The revenue received from the severance tax is collected by the Florida Department of Revenue and deposited in the Oil and Gas Tax Trust Fund. From the balance of this fund, a “sufficient amount” must be appropriated to the Chief Financial Officer for refund purposes while the remainder must be distributed to the General Revenue Fund of the board of county commissioners of producing counties and to the Minerals Trust Fund.
In New York, there is no statewide severance tax on oil and gas production; however, the New York Real Property Tax law provides for an annual assessment of oil and gas rights in New York oil and gas producing properties based on the appropriate unit of production value and determined by the New York Office of Real Property Tax Services (ORPTS). Oil and gas producing properties include oil and gas wells, pipelines, reserves, etc.
According to the ORPTS’ Overview Manual, the unit of production value for oil is stated as a dollar amount per daily average of oil production or per barrel of oil produced while the unit of production value for natural gas is expressed in dollars per 1,000 cubic feet (Mcf) produced or dollar per daily average. In March 2017, the ORPTS issued a certificate providing for the Final 2017 Oil and Gas Unit of Production Values.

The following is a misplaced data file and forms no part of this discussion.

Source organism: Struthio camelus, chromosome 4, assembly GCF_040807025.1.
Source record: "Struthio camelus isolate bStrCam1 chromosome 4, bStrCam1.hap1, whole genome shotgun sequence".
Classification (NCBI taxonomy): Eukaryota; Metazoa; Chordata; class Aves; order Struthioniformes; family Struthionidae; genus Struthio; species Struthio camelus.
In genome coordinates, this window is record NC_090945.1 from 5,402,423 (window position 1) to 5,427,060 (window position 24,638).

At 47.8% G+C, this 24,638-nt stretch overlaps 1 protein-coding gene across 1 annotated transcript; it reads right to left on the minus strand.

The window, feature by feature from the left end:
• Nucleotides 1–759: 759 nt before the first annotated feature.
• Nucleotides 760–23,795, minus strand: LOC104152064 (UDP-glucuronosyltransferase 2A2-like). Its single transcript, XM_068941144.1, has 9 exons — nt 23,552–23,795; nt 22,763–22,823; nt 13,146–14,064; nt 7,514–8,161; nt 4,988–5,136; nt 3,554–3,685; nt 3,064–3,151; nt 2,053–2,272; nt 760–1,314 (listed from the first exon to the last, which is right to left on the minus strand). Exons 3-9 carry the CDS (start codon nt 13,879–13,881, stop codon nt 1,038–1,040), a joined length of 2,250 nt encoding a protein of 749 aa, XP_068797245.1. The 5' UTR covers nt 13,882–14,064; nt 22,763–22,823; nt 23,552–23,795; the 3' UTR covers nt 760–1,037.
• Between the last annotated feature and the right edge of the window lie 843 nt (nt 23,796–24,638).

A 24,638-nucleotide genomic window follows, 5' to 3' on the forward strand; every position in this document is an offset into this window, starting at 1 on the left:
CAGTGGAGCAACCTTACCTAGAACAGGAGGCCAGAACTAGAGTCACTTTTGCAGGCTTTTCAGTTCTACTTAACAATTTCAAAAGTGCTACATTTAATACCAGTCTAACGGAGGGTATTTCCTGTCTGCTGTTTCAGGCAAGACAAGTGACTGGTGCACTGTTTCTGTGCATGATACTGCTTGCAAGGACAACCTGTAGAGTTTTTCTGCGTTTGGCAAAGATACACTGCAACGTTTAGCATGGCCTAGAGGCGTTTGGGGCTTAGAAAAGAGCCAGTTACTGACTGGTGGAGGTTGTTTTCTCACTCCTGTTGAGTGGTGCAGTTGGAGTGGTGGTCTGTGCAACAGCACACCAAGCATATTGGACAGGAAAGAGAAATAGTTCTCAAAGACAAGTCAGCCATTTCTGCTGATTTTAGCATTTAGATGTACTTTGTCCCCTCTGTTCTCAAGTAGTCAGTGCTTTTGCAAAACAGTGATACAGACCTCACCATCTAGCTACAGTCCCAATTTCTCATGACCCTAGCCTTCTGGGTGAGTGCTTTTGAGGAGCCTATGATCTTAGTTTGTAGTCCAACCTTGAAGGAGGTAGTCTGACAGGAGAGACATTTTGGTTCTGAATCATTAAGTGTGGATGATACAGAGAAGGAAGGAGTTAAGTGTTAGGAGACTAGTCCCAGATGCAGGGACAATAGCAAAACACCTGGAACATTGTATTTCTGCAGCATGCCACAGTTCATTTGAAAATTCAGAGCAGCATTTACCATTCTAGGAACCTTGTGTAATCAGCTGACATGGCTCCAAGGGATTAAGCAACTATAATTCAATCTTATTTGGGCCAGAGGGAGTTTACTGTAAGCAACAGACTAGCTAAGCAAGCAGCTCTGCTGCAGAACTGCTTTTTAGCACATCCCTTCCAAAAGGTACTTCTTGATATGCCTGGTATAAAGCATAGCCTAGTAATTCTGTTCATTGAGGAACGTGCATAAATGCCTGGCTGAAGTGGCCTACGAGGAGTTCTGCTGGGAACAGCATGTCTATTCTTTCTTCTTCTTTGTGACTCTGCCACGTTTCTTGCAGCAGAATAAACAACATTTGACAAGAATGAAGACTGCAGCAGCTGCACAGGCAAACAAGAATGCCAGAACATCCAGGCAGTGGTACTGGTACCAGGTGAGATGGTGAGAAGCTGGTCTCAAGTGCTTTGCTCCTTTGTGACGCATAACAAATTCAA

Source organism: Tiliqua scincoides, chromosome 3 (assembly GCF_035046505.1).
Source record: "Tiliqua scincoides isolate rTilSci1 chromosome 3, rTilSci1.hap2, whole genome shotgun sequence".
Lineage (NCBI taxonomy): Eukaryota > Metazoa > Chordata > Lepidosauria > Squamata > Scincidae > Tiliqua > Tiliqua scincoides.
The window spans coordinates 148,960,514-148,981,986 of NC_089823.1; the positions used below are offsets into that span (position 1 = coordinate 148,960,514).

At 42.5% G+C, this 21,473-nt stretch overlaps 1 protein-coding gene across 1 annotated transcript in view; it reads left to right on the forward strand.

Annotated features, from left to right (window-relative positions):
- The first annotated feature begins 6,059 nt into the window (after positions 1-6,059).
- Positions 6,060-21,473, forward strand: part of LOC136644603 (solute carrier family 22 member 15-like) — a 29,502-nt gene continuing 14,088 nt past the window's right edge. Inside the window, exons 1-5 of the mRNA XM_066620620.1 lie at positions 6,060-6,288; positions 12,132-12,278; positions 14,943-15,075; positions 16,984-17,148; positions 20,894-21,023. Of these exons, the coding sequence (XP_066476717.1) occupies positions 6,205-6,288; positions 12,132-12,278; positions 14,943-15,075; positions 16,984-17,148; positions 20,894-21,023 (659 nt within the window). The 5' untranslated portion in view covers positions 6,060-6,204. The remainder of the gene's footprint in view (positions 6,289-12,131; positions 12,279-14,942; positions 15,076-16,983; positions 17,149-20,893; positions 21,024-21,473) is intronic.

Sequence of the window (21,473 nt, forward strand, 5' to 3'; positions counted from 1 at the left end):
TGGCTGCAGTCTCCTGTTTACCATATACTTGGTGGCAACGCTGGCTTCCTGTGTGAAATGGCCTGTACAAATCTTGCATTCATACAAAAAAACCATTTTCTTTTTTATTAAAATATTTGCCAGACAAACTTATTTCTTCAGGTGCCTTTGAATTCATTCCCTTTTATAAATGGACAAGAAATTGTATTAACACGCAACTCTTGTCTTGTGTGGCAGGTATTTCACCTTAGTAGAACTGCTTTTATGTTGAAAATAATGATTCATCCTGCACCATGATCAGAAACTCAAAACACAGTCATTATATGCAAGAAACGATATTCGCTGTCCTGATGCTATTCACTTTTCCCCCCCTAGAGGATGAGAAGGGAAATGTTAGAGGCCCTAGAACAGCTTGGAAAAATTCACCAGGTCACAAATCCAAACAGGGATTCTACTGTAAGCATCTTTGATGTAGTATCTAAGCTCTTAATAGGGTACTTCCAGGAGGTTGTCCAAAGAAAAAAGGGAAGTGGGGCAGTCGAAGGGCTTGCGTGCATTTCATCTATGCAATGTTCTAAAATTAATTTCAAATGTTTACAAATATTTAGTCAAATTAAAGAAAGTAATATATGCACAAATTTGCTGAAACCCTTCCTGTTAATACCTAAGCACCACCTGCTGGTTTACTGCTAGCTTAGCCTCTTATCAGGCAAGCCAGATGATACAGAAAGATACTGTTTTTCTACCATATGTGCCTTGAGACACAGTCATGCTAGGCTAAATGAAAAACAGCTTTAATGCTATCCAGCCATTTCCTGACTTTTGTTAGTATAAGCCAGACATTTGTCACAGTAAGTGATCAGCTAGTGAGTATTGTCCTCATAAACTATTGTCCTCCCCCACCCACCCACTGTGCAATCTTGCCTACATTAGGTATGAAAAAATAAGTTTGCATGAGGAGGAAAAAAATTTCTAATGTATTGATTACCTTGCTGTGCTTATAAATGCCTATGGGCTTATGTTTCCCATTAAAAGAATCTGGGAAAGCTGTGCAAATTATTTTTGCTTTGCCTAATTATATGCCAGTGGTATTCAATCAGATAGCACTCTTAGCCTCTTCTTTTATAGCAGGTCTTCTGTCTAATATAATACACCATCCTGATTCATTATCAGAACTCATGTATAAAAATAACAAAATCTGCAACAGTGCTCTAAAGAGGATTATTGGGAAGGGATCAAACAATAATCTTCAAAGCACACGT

The Tennessee Code imposes a severance tax on producers removing oil and gas from the ground in Tennessee at a rate of 3% of the oil and gas sale price (T.C.A. § 60-1-301). In addition, the Tennessee Code provides that the revenue received from the severance tax is exclusively for the use and benefit of the state and local governments and must be distributed as follows: 1/3 of the revenue collected must be allocated to the county where the wellhead is located while the remaining 2/3 of the revenue must be allocated to the state general fund.
The Illinois Hydraulic Fracturing Tax Act (35 ILCS 450/2-15) levies a statewide severance tax on oil and natural gas produced on or after July 1, 2013, based on different rate formulas. During the first 24 months of initial production, the Illinois legislature provides for a 3% reduced tax rate of the value of the oil and gas severed within the state. The tax rate thereafter is determined as follows: